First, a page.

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Fred A. Baughman Jr., MD comments: 

 Lawmaker: FDA Resisting Antidepressant Probe 
  
 1 hour, 49 minutes ago 
  
 By Lisa Richwine 
  
 WASHINGTON (Reuters) - A top Republican lawmaker on Thursday charged the 
 U.S. Food and Drug Administration (news - web sites) with hindering a 
 congressional investigation into whether the agency suppressed a possible 
 link between antidepressant use and suicidal behavior in youth.  

[Fred A. Baughman Jr., MD:
the fundamental
character of the FDA has changed since the early 60's when they stopped the marketing of
thalidomide in the US and largely protected us from the epidemic congenital
amputations. Today we would, I am sure, have an immense population of such newborns
with the FDA and this administration standing strong, claiming there was no causal link.
We are worse off for the FDA today, believing in the least they protect us. Clearly, the
FDA with all of the government is on the payroll of big pharma]


 Rep. Joe Barton (news, bio, voting record), chairman of the U.S. House 
 Energy and Commerce Committee, said the FDA (news - web sites) has been 
 uncooperative during the committee's inquiry, which began as a general probe 
 into the risks of the mood-enhancing medicines in children and teens. 

[Fred A. Baughman Jr., MD:
all of
whom are normal, though the psycho-pharm-gov cartel says each with troubled behavior
or emotions has a brain disease; always a lie]


 "Unfortunately, over the last several months, the committee has been met 
 mostly with stonewalling, slow-rolling and plain incompetency from the FDA," 
 said Barton, of Texas. 
  
 The committee asked the agency to supply lawmakers with all related 
 documents, but an FDA employee decided to limit the number of records it 
 sent, Barton charged. 
  
 If necessary, "we will send committee staff to the FDA with the (U.S.) 
 Capitol Police ... and we will go through the files ourselves," he said. 
  
 Dr. Janet Woodcock, FDA's acting deputy commissioner for operations, said 
 the agency had supplied the requested documents and the "FDA will make every 
 effort to cooperate with the committee." 
  
 She also said committee investigators had declined invitations to review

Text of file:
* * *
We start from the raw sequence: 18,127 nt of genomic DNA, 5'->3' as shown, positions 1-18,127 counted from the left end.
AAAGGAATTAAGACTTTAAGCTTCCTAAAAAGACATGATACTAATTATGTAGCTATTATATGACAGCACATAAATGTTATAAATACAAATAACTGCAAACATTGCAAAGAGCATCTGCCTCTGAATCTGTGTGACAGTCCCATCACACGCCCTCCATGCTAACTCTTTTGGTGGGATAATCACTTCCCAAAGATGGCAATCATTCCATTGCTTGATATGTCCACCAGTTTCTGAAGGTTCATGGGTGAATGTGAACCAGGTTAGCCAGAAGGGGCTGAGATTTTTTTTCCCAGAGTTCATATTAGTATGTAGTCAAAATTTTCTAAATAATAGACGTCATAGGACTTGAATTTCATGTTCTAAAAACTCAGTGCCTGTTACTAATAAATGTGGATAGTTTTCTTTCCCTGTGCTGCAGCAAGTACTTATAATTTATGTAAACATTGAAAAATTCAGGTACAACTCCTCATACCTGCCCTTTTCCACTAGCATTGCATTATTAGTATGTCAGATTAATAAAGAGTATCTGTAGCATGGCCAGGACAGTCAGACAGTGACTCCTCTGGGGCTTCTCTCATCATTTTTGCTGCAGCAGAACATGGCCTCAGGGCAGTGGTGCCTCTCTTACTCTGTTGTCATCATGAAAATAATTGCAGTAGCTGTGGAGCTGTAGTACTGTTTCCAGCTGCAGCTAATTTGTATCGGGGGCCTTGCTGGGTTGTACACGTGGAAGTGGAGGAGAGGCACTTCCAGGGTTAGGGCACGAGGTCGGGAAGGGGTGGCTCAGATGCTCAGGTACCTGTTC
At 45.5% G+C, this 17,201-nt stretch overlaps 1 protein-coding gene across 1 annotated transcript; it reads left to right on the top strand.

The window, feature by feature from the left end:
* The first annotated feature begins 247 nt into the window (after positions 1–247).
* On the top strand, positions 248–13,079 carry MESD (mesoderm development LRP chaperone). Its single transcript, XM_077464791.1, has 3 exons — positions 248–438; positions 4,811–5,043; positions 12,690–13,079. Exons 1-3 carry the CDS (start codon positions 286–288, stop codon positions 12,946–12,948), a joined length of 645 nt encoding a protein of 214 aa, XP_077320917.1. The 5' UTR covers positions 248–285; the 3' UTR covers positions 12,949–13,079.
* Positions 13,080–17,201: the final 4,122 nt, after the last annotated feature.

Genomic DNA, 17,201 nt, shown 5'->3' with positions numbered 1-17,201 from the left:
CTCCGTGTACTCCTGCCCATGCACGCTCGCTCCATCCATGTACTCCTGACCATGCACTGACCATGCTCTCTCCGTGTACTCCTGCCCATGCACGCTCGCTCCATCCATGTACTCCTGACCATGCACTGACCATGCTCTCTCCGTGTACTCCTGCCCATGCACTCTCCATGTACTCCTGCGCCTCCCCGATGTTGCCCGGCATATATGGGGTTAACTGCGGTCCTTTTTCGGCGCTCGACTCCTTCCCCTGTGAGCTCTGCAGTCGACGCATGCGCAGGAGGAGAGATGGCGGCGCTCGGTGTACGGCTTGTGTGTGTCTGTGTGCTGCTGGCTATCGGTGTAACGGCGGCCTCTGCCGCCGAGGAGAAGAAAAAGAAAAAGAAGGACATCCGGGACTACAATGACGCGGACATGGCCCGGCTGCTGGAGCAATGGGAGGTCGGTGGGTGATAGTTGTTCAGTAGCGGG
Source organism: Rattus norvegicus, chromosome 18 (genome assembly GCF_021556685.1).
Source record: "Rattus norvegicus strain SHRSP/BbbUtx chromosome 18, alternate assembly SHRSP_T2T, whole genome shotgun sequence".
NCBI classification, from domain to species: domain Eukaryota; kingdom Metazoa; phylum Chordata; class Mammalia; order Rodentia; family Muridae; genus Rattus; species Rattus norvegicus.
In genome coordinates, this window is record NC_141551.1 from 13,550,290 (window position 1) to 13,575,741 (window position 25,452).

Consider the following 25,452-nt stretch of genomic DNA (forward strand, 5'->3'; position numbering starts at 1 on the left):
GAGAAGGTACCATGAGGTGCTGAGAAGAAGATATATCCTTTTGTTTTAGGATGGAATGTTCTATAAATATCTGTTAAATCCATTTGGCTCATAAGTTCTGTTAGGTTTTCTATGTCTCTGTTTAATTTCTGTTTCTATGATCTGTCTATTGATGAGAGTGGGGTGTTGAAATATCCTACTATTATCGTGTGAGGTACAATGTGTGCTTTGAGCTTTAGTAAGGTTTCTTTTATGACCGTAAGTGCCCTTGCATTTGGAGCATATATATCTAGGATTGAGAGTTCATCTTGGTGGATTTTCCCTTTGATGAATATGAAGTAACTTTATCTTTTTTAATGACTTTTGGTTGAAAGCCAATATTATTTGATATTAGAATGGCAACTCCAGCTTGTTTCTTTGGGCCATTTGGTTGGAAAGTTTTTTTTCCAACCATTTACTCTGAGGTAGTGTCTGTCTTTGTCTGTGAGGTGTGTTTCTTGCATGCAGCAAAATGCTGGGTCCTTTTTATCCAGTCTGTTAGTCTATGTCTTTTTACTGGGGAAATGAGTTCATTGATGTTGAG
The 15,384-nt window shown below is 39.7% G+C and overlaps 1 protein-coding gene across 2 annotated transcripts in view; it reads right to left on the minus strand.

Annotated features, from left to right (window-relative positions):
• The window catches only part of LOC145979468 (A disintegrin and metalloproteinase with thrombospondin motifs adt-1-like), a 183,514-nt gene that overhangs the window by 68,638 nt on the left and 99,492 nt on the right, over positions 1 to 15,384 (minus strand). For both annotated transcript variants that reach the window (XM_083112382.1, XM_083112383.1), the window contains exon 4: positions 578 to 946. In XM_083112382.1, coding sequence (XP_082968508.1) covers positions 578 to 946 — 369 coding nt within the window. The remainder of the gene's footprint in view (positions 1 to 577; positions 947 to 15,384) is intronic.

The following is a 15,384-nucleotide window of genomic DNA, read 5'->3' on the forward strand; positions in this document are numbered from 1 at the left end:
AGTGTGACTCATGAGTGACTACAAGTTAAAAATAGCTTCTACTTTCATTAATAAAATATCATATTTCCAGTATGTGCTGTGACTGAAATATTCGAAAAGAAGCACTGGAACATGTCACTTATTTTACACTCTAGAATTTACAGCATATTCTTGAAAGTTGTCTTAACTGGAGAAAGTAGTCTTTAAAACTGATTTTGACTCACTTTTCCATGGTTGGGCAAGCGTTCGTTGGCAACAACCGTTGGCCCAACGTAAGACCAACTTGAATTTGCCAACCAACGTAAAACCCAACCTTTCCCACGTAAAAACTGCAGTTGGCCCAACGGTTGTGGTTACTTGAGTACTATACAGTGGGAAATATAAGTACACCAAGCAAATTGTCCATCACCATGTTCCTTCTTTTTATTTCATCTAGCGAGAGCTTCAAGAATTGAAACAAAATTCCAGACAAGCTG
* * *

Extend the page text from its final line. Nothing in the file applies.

documents at the FDA but were still welcome to do so. 
  
 Seven months ago, the committee began probing whether the widely used drugs 
 would increase the risk of children and teenagers committing suicide, 
 prompted by the agency review of the medicines. 
  
 One FDA reviewer, Andrew Mosholder, concluded there was a link, but other 
 agency officials disagreed and decided Mosholder should not present his 
 views at an advisory committee meeting held earlier this year. 
  
 Questions about a possible link first arose last year when regulators 
 reviewed clinical trials of children who took GlaxoSmithKline Plc's Paxil. 
 Only Eli Lilly and Co.'s Prozac, sold generically as fluoxetine, is approved 
 for treating pediatric depression. 
  
 The agency review also includes Pfizer Inc.'s Zoloft, Forest Laboratories 
 Inc.'s Celexa, Wyeth's Effexor, Bristol-Myers Squibb's Serzone, Solvay's 
 Luvox, Akzo Nobel's Remeron, and two other GlaxoSmithKline drugs -- 
 Wellbutrin and Zyban. 
  
 The FDA has not reached a final decision about any link, but last month said 
 it would update antidepressant labels to include information from various 
 studies. 
  
 It also called for a separate analysis from Columbia University that 
 Mosholder has said echoes many of his concerns. 
  
 A panel of outside experts convened by the FDA meets next week to discuss 
 the new analysis and other information. 
  
 The antidepressant controversy has prompted calls for better disclosure of 
 clinical trials that yield unfavorable results. Manufacturers did not 
 publicize studies that raised safety questions and that failed to show the 
 effectiveness of most of the drugs in treating pediatric depression. 

[Fred A. Baughman Jr., MD:
not safe and
not effective. The risk vs. benefit analysis does not add up to reason or justification to
use in children]


 To forestall future similar problems, major medical journals said this week 
 they would not publish results from any clinical trials that are not 
 registered in a national database. 
  
 "The bottom line is that physicians and researchers who formulate treatment 
 guidelines for patients must be able to trust the information that they 
 use," Dr. Ronald Davis, an American Medical Association trustee, said at the 
 hearing. (Additional reporting by Susan Heavey) 
  

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